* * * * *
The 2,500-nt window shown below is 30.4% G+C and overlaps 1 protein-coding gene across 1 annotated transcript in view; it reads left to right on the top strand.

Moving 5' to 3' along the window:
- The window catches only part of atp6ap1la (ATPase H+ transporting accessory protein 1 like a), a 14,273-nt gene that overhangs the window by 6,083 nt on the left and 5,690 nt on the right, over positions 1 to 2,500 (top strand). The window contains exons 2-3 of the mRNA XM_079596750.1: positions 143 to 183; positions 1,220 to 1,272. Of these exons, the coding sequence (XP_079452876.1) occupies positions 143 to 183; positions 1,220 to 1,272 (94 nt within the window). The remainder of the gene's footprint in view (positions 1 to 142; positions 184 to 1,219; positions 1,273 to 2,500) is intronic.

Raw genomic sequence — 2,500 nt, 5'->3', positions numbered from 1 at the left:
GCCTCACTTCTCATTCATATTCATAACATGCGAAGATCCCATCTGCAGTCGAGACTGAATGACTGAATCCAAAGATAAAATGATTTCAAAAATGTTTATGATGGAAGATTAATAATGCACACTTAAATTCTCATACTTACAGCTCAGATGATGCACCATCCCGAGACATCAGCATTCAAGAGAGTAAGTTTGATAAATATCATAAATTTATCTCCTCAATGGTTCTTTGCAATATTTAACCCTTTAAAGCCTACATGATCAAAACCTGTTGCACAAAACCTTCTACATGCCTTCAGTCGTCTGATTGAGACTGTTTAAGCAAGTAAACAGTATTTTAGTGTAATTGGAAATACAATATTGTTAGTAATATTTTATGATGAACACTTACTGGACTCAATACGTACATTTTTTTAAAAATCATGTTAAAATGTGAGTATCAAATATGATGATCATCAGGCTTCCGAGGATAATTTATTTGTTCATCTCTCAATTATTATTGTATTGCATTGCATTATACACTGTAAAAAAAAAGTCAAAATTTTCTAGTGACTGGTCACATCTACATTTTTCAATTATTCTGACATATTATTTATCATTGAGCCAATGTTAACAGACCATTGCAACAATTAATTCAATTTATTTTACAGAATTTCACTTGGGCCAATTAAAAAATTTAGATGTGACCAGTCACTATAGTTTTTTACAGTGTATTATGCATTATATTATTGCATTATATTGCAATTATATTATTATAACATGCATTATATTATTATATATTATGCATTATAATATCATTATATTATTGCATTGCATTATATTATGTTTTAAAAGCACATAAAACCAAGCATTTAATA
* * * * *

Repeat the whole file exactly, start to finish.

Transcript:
The 2,500-nt window shown below is 30.4% G+C and overlaps 1 protein-coding gene across 1 annotated transcript in view; it reads left to right on the top strand.

Moving 5' to 3' along the window:
- The window catches only part of atp6ap1la (ATPase H+ transporting accessory protein 1 like a), a 14,273-nt gene that overhangs the window by 6,083 nt on the left and 5,690 nt on the right, over positions 1 to 2,500 (top strand). The window contains exons 2-3 of the mRNA XM_079596750.1: positions 143 to 183; positions 1,220 to 1,272. Of these exons, the coding sequence (XP_079452876.1) occupies positions 143 to 183; positions 1,220 to 1,272 (94 nt within the window). The remainder of the gene's footprint in view (positions 1 to 142; positions 184 to 1,219; positions 1,273 to 2,500) is intronic.

Raw genomic sequence — 2,500 nt, 5'->3', positions numbered from 1 at the left:
GCCTCACTTCTCATTCATATTCATAACATGCGAAGATCCCATCTGCAGTCGAGACTGAATGACTGAATCCAAAGATAAAATGATTTCAAAAATGTTTATGATGGAAGATTAATAATGCACACTTAAATTCTCATACTTACAGCTCAGATGATGCACCATCCCGAGACATCAGCATTCAAGAGAGTAAGTTTGATAAATATCATAAATTTATCTCCTCAATGGTTCTTTGCAATATTTAACCCTTTAAAGCCTACATGATCAAAACCTGTTGCACAAAACCTTCTACATGCCTTCAGTCGTCTGATTGAGACTGTTTAAGCAAGTAAACAGTATTTTAGTGTAATTGGAAATACAATATTGTTAGTAATATTTTATGATGAACACTTACTGGACTCAATACGTACATTTTTTTAAAAATCATGTTAAAATGTGAGTATCAAATATGATGATCATCAGGCTTCCGAGGATAATTTATTTGTTCATCTCTCAATTATTATTGTATTGCATTGCATTATACACTGTAAAAAAAAAGTCAAAATTTTCTAGTGACTGGTCACATCTACATTTTTCAATTATTCTGACATATTATTTATCATTGAGCCAATGTTAACAGACCATTGCAACAATTAATTCAATTTATTTTACAGAATTTCACTTGGGCCAATTAAAAAATTTAGATGTGACCAGTCACTATAGTTTTTTACAGTGTATTATGCATTATATTATTGCATTATATTGCAATTATATTATTATAACATGCATTATATTATTATATATTATGCATTATAATATCATTATATTATTGCATTGCATTATATTATGTTTTAAAAGCACATAAAACCAAGCATTTAATA